HC Deb 18 May 1849 vol 105 cc663-6

said, he had given notice to the noble Lord the Secretary of State for Foreign Affairs that he would put two questions to him to-day respecting certain transactions relative to Sicilian affairs; but as the noble Lord was not in his place, he would ask it from the noble Lord at the head of the Government. In answer to a former question which he (Mr. Bankes) had put, the noble Lord the Secretary for Foreign Affairs stated that the united Cabinet of the United Kingdom of Great Britain and Ireland recognised the separate Government of Sicily, independent of the Government of the King of the Two Sicilies. He now wished to know from the noble Lord whether the Cabinet still recognised an independent Sicilian Government—that was, a Government independent of the Government of the King of the Two Sicilies?


said, his noble Friend, so far as he recollected, had stated that there was at the time a negotiation being carried on with the de facto Government of Sicily. That de facto Government no longer existed, and he believed there was no organised Government there.


said, the noble Lord the Secretary for Foreign Affairs having arrived in his place, he would put another question to him. It was, whether the noble Lord was aware that, as the result of the permission given by him to transport ordnance from Her Majesty's stores for the avowed use of the Sicilian insurgents, and of the encouragement given to those parties who formed the insurgent Government, the following circumstances had arisen. A British officer, who had formerly held a command in Sicily when the late Lord William Bentinck was there, and afterwards been engaged in active service during the Peninsular war, understanding that guns had been furnished from the Ordnance stores at Woolwich, and observing also other encouragement given to the Sicilians, accepted a command under the Sicilian Government. He undertook a commission to this country to raise troops, and to procure arms for the Sicilians. Those arms and troops were partially embarked in a steamer in the Thames. Two steamers were engaged, one to sail from the Thames, and the other to sail from Liverpool. The steamer engaged to sail from the Thames was detained by order of the Board of Customs. A question arose concerning the seizure, and the matter was referred to the Treasury. The Treasury, after duly considering the subject, and after having (as he understood) had communications with the noble Lord—the noble Lord having had communications, as it had been stated to him, but he might be mistaken in that respect, as he had received no information from the Minister of the King of the Two Sicilies, though, as he believed, communications were made by the noble Lord to the Minister of the King of the Two Sicilies, to the effect of that detention of the vessels—declined to interfere. The vessel, so far as related to any act of Government, was now at liberty to proceed to Palermo. The other vessel, from Liverpool, proceeded to Palermo. She reached that port just at the critical period when it suited the Minister of War there, and the Sicilian Government, whom the noble Lord had recognised, got on board with some of their coadjutors, and sailed to Marseilles. When they reached Marseilles, the Ministry of France, taking a different view from that of the noble Lord, with respect to the claims of the King of the Two Sicilies, detained the vessel, and she was now at Marseilles. He asked the noble Lord whether he was aware of these circumstances, which he (Mr. Bankes) stated upon authority that appeared to him to he accurate; and whether he considered that the Government had enforced those laws which it was in their power to enforce, for the detention of vessels avowedly going to disturb the peace of a friendly country?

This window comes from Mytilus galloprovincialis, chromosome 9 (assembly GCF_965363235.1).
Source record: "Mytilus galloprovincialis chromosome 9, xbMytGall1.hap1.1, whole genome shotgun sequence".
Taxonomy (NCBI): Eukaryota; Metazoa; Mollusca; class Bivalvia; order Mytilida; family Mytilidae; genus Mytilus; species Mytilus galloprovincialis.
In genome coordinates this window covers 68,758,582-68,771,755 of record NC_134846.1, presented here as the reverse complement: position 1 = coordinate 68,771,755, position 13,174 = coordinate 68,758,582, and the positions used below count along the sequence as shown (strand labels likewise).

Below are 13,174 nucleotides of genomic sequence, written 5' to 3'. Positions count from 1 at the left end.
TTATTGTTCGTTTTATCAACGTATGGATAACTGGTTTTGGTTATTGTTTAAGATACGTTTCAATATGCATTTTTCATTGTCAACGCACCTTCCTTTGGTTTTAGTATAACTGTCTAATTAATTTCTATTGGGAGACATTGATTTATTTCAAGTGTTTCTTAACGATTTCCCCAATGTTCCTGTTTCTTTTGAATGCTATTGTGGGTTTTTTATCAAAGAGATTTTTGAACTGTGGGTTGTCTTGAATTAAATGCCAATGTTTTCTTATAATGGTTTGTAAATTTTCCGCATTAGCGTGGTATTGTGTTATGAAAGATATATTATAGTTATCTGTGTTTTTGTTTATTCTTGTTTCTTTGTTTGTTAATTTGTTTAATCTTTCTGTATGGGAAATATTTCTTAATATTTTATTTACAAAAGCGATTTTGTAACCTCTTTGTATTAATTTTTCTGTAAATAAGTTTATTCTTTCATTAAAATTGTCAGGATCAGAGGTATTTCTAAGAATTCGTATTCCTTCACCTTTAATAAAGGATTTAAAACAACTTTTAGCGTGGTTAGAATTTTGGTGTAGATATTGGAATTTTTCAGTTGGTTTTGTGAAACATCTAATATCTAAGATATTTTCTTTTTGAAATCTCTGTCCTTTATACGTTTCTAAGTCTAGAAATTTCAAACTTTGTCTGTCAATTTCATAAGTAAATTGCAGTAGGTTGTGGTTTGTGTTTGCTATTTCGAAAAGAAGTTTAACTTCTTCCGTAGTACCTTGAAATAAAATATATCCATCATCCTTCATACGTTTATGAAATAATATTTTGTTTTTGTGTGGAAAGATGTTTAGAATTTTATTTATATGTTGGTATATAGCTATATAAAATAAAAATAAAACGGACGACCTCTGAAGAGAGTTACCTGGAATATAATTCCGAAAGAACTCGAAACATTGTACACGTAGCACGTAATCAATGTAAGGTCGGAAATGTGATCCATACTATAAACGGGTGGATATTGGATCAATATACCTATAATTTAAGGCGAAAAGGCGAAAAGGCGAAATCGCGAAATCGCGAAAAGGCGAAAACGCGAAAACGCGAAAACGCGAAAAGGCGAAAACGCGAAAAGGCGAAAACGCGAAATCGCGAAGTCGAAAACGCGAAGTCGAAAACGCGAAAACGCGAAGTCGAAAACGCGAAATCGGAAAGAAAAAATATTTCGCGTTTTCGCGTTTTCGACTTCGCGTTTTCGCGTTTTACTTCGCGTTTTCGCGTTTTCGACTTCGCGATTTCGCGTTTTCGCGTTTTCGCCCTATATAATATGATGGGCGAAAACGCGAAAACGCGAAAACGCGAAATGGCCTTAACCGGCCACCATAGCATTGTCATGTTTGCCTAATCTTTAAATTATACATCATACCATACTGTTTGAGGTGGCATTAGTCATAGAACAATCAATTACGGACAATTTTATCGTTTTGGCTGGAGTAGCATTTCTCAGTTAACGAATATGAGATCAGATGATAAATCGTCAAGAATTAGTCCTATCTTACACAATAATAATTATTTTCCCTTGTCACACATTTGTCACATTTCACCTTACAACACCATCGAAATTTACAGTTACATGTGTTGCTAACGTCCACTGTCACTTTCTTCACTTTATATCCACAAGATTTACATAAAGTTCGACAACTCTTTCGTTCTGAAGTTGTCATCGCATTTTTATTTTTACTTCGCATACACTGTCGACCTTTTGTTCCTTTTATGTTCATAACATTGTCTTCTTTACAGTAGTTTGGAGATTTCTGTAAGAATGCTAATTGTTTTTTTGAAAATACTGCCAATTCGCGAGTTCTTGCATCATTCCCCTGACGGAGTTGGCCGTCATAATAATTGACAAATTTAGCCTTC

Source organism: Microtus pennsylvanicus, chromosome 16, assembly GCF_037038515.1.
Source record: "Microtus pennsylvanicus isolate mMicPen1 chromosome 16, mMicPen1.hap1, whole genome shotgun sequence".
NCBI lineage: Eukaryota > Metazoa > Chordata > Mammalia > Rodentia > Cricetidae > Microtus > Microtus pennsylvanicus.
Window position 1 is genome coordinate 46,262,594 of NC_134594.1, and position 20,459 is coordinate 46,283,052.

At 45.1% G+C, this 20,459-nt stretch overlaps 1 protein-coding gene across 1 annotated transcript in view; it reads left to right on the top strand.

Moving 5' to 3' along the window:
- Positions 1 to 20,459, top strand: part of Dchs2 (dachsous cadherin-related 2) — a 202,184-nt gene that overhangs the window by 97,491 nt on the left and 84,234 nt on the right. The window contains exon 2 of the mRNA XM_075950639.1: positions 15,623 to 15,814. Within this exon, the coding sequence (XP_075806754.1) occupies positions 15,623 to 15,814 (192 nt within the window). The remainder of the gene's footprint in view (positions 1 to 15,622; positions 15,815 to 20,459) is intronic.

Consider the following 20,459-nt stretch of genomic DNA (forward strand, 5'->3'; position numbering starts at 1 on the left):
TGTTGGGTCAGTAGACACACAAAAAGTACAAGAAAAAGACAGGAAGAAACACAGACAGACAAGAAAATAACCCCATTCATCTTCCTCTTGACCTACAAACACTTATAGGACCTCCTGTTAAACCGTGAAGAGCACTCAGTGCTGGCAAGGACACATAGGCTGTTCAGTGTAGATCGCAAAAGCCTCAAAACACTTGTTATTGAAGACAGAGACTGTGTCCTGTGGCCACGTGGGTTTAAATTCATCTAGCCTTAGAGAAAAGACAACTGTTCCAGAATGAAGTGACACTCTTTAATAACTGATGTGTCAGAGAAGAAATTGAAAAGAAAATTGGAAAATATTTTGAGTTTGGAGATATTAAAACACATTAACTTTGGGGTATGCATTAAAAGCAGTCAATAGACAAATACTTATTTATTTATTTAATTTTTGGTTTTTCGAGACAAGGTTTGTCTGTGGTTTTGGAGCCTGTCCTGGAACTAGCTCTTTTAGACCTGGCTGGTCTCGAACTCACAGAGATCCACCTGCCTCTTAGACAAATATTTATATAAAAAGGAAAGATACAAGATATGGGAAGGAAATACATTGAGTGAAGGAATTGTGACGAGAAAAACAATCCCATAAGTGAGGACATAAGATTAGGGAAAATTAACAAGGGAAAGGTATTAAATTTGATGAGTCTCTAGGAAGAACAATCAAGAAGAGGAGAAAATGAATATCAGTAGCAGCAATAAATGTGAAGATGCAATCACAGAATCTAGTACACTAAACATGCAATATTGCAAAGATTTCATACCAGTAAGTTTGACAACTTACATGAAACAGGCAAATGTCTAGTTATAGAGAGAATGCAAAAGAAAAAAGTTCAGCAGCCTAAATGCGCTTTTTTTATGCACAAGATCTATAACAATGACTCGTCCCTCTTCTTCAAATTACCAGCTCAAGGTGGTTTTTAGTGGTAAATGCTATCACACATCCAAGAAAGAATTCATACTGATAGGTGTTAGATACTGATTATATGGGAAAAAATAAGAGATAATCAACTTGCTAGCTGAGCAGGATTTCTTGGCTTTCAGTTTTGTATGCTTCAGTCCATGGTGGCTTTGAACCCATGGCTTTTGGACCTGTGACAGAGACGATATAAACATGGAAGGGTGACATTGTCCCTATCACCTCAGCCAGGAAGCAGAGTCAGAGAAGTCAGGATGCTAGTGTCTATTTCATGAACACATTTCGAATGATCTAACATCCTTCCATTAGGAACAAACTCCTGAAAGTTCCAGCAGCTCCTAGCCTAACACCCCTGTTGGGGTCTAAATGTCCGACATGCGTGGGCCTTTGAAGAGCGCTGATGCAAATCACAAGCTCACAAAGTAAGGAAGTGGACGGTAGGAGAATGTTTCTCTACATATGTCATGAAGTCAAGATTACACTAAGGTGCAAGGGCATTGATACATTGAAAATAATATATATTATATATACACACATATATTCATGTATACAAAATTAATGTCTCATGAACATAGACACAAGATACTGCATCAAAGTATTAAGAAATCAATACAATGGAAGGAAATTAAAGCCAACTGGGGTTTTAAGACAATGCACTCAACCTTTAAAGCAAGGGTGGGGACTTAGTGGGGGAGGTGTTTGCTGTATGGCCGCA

The hon. and learned Gentleman, under the guise of asking me a question, has given myself and the House almost as much information as if he had been "our own correspondent." I am not able to follow the hon. and learned Gentleman through the whole of the details regarding what the French Government has done at Marseilles. I do not know whether my noble Friend stated, in answer to the first question, that the persons who composed the Provisional Government at Palermo, have all quitted Palermo, and according to the last accounts there was no organised Government; but the population were in possession of arms, and were intending to defend themselves against the Neapolitans. The Neapolitan general had got within a very short distance from the town; and I imagine that some communication would be the result. In answer to the question with regard to the guns—first of all, I shall afford, I am sure, great satisfaction to the hon. and learned Gentleman by informing him that I have ascertained what has become of those guns. I find they had been sent to Syracuse, where they were not used at all, and they are there now in the possession of the King of the Two Sicilies. Next, with regard to the officer in question, the hon. and learned Gentleman says that, in consequence of these guns going off, and in consequence of divers other acts and misdeeds of Her Majesty's Government, a British officer had been induced to come to this country for the purpose of raising men. It is quite true, as he states, that Colonel Aubrey was sent to this country for the purpose of raising men; but I believe I have good reason to say no men were raised by him, and that his commission was an entire failure. With regard to the vessels, it is true that one steamer did leave from Liverpool, and that it arrived at Palermo. With regard to the vessel that was fitting out in the Thames, the Bombay, application was made on the part of, and by, the Neapolitan Minister here, for her detention, upon the ground that she was equipping in violation of the Foreign Enlistment Act, and that, therefore, she ought to be detained. That matter was referred to the Treasury, and to the Customs. The Foreign Office has nothing to do with the execution of the law of this country, except making known to the proper department that the law has been violated. The whole transaction was carried on between the Treasury, the Customs, and the law officers of the Crown; and it was in consequence of the legal advice given to them, that there was no just ground for further detaining the Bombay, that the Bombay was released. Subject dropped.